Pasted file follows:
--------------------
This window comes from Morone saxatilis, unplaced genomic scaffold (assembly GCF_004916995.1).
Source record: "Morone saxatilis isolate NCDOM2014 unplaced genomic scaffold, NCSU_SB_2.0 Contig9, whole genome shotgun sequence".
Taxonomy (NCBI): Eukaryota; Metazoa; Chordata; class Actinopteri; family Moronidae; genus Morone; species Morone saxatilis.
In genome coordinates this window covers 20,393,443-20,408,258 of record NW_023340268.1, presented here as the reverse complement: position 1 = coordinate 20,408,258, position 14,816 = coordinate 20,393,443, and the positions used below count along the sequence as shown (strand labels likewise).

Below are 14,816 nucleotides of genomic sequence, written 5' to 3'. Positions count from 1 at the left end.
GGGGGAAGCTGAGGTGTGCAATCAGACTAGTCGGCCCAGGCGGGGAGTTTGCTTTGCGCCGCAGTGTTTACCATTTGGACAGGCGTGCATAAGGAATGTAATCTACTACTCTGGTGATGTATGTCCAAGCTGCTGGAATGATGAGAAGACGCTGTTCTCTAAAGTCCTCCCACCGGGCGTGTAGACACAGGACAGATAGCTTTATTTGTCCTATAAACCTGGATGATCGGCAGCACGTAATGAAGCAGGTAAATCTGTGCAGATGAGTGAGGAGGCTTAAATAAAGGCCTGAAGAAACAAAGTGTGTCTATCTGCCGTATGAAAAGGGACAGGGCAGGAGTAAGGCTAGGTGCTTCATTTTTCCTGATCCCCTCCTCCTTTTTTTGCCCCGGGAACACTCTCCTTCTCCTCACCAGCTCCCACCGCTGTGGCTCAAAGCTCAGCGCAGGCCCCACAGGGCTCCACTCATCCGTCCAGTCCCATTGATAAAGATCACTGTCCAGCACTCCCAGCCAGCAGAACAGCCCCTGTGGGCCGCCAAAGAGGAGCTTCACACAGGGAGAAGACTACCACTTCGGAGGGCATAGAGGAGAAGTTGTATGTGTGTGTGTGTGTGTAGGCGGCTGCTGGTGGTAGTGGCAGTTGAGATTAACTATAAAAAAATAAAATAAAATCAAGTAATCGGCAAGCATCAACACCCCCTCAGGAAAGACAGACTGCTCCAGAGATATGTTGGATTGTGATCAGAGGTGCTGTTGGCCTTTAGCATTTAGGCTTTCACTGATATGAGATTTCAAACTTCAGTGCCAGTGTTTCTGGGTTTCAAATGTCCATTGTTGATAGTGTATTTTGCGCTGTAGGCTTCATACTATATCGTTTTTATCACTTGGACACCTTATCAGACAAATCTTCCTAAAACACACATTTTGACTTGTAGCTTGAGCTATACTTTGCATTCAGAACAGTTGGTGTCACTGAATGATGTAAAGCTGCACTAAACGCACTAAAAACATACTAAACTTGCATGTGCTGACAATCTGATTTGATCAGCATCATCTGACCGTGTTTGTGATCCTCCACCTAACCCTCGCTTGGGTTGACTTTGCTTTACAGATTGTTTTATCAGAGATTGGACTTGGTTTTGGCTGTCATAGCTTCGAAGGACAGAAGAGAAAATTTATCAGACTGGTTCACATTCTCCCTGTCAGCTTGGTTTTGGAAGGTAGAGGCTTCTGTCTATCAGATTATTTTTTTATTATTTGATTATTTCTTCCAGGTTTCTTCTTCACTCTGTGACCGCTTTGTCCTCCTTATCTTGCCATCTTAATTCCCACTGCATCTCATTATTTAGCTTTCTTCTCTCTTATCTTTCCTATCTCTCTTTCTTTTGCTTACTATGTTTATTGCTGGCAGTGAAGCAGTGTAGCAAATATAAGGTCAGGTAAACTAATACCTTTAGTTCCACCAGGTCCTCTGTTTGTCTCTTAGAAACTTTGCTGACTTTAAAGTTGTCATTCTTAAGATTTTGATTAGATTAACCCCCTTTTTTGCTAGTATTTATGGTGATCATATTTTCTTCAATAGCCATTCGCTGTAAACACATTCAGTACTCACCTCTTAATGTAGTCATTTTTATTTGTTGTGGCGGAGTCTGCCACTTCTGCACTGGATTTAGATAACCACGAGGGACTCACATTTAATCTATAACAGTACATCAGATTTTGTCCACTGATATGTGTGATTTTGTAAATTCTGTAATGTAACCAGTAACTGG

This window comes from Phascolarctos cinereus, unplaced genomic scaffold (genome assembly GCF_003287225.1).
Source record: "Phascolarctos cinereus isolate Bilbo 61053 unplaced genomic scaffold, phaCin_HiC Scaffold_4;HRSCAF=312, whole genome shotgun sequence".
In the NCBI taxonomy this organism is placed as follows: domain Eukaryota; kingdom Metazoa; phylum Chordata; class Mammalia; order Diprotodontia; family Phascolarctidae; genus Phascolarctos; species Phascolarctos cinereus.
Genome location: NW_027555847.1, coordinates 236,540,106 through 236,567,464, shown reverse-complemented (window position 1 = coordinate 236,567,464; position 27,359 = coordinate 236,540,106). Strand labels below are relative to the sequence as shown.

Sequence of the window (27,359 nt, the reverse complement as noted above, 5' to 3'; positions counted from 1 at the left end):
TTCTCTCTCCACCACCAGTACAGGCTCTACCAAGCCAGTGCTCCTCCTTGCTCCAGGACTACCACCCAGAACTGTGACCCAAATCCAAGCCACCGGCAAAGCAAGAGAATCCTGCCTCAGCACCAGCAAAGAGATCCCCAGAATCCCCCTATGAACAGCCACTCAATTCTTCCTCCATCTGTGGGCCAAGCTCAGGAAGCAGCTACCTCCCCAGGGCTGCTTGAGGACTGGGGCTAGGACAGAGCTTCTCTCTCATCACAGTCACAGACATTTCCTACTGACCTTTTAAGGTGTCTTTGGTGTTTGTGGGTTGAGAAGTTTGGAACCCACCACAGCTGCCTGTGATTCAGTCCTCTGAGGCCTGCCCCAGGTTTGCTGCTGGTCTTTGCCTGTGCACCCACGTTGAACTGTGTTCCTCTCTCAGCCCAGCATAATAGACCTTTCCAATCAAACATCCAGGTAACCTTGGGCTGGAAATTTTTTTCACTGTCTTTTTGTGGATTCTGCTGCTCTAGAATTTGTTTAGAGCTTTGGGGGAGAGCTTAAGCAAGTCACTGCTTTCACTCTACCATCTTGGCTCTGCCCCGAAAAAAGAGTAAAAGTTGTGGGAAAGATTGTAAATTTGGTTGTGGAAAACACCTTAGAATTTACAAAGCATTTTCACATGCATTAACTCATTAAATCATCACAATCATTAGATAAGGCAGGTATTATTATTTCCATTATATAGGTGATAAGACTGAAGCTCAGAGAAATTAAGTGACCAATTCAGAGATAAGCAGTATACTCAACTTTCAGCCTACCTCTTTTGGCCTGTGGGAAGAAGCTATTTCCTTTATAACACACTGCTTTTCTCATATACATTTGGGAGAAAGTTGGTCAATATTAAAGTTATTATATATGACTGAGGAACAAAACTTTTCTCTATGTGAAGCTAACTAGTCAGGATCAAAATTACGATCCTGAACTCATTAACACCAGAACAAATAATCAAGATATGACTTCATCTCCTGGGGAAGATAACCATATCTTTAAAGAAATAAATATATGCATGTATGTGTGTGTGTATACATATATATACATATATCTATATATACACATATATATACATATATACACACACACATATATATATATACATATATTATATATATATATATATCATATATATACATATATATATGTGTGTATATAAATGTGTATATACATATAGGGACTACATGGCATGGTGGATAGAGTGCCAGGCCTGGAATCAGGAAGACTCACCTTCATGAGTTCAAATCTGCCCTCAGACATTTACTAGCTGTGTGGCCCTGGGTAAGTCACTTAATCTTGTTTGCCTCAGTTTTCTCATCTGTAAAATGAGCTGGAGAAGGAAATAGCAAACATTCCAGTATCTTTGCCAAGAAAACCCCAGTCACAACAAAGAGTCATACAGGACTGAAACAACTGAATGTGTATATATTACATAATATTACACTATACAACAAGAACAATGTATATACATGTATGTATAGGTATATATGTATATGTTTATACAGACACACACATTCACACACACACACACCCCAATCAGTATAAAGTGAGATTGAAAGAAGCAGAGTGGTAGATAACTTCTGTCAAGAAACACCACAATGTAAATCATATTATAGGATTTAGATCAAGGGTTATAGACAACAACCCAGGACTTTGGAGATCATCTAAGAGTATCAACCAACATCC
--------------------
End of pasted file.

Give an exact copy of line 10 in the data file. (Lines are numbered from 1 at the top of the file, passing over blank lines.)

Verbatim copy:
Genome location: NW_027555847.1, coordinates 236,540,106 through 236,567,464, shown reverse-complemented (window position 1 = coordinate 236,567,464; position 27,359 = coordinate 236,540,106). Strand labels below are relative to the sequence as shown.